Some of Liverpool's streets hold hidden histories that are a world away from how we recognise them today.
Many of the stories behind some of the city's most famous streets such as; Penny Lane, Bold Street and Exchange Flags are well known.
However there are other streets which you would walk down today and consider as completely normal, that hide their own secrets from the past.
In 1859, Liverpool had 700 known brothels and 2,256 sex workers recorded in that year alone, according to police figures.
Just two years later, the figures had shot up to 1,000 known brothels and over 3,000 sex workers - but these figures are just the tip of the iceberg.
Many brothels were more 'discreet', offering a higher-class service for a clientele with money to spend and reputations to protect.
Information compiled by Susan Bennett on behalf of Liverpool Museums offers a glimpse into this forgotten world, where brothels were commonplace on the city's streets.
Pembroke Place, Oakes Street and Norman Street
Pembroke Place, near the existing sites of Liverpool University and the Royal Liverpool Hospital, frequently made headlines in the 1800's for being an area of ill-repute.
Described as 'little hell', it comes up time and again in historic newspaper reports that make references to murders and brothels in the area.
Liverpool Museums' records suggest the entire area was written off by some people, as a result of the goings on there.
A police constable at the time also stated that nearby Oakes Street and now non-existent Norman Street were "full of brothels".
But what was behind the staggering number of known brothels and sex workers in this area?
Between 1837 and 1901 Liverpool increased its influence and power as one of the most greatest ports in the world - with thousands of sailors pouring into the city every single day.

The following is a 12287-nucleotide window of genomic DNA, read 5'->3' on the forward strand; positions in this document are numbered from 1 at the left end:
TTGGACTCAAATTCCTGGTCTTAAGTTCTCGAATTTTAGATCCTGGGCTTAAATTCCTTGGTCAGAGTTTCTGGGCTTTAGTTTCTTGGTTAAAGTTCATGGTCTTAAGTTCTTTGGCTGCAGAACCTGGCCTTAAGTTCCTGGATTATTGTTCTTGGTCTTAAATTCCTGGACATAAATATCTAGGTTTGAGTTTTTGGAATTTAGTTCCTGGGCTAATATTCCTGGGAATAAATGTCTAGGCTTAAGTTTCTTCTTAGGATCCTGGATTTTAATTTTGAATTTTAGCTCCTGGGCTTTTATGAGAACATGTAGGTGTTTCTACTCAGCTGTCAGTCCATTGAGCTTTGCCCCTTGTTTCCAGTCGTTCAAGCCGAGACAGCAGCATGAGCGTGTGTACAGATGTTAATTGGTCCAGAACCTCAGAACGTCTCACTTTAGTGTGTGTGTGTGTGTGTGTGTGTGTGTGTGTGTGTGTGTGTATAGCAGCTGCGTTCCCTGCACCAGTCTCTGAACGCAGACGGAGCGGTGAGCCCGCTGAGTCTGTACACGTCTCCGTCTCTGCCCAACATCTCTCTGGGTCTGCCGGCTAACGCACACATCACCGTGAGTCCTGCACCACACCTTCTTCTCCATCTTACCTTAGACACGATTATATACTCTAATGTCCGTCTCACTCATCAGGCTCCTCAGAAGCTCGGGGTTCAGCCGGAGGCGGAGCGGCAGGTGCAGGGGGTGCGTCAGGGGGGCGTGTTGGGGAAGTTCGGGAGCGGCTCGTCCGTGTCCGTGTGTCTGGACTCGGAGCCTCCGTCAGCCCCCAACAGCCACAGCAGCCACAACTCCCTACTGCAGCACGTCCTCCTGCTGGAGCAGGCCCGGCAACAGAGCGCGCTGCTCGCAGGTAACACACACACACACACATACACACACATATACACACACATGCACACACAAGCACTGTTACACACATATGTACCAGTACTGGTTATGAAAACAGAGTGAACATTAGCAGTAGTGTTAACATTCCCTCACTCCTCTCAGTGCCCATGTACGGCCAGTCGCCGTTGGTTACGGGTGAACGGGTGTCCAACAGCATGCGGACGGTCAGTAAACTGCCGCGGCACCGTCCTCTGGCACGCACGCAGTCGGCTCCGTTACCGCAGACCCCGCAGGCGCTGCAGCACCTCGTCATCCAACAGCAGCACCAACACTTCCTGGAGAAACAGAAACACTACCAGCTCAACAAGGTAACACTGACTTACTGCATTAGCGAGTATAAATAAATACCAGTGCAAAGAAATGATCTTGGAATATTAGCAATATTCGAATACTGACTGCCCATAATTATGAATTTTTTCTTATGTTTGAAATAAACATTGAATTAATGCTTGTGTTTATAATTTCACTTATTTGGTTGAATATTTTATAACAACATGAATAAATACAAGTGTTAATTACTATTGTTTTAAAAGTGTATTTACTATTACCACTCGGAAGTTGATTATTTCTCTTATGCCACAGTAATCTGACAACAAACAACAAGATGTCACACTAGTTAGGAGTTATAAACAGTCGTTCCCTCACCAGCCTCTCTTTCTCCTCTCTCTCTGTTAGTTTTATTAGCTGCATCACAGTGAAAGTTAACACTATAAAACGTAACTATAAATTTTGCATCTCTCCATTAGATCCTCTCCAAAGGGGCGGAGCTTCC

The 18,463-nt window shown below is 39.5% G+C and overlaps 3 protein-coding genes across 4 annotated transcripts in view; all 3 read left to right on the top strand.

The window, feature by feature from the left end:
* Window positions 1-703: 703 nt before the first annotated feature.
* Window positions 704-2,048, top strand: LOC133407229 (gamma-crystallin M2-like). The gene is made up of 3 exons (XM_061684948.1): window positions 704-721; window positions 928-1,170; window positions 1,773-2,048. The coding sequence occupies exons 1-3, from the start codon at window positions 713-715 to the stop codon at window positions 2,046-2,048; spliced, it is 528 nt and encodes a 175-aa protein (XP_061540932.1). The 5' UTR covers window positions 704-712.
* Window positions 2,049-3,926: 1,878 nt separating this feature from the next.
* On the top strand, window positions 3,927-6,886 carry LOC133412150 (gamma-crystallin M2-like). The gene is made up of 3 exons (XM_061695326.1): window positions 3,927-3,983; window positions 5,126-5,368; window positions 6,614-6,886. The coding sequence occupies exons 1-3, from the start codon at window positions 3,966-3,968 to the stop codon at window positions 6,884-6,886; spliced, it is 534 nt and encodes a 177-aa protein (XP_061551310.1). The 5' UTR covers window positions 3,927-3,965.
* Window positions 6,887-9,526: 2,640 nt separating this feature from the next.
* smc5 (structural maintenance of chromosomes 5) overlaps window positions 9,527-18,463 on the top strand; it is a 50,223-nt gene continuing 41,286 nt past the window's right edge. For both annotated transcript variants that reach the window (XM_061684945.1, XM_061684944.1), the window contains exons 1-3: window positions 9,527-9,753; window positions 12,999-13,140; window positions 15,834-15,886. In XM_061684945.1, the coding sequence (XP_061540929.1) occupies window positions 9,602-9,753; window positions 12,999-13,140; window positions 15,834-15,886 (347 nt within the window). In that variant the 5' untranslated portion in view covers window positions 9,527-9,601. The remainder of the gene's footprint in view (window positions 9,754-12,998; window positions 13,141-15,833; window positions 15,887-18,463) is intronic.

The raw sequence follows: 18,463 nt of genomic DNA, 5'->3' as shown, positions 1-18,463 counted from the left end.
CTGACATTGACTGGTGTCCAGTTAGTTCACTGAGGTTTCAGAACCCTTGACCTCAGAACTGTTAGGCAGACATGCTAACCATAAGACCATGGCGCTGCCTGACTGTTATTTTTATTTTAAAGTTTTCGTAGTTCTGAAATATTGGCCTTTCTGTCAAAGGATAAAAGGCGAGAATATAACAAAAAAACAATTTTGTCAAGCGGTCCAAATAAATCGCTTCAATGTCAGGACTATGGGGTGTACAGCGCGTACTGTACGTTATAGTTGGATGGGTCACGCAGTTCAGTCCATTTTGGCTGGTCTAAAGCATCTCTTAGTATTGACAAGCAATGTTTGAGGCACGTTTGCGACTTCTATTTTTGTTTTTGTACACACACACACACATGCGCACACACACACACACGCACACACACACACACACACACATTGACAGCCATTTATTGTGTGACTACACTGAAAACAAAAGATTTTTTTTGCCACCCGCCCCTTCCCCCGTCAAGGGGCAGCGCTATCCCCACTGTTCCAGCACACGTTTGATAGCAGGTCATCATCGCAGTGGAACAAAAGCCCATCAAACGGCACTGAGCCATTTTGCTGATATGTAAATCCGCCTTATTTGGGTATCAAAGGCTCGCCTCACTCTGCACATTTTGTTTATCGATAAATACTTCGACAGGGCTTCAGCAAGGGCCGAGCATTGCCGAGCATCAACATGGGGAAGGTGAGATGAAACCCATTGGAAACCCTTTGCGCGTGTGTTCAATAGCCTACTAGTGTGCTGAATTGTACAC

Leaving their ships with pockets full of cash, many sailors headed to the city's brothels frequented by those coming ashore - and the police force struggled to keep up with the resultant vice.
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Today, Pembroke Place is populated by shops aiming to appeal to Liverpool's ever-growing student population, with offices and more historic university buildings lining the street.
Nearby Oakes Street is home to student accommodation, with a Lidl at the end of the road, while Normal Street no longer appears on a map this side of the Mersey.
Hotham Street and Gloucester Street
The authorities responsible for keeping order across the city didn't just leave these brothels to carry on unbound.
However, their efforts to stamp out the rampant vice taking over the city in the 19th century simply moved the problem elsewere.
Clearances of brothels would simply move the problem elsewhere - like in the 1870s when the police cleared out Hotham Street, near the Liverpool Empire, the brothels merely moved on to West Derby.
Similarly, those from Gloucester Street simply relocated to Pembroke Place.
Punishing and persecuting women by clamping down on their presence in pubs or dancing saloons also didn't work as it wasn't a crime for a woman to go out just like anybody else.
Despite police's best efforts to tackle sex work and vice in the city, a fresh wave of customers arriving into the docks every single day made it impossible to stamp out.
Today, Liverpool's Hotham Street is home to the O2 Academy and the Lord Nelson Hotel, running between London Road and Lord Nelson Street.
Conditions for women in these parts of Liverpool could be hellish - few women chose a life of sex work in the city's brothels.
For many, there was no other choice after being widowed or abandoned by their husbands and left to fend for themselves and provide for their children alone.
Some lived in squalor, while wider society condemned and shunned them for the way they scraped together a living.
While 'known' brothels and sex workers are recorded in police data from the time, many only show up in reports or records when they were arrested of murdered.
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Information shared by Liverpool Museums states that in the 'Little Hell' area around Oakes Street and Anson Place, sex workers' lives were only recorded in history when they met a miserable ending.
The modern Anson Place, just off Pembroke Place, is now a dead-end street bookmarked by a Lidl and the School of Tropical Medicine.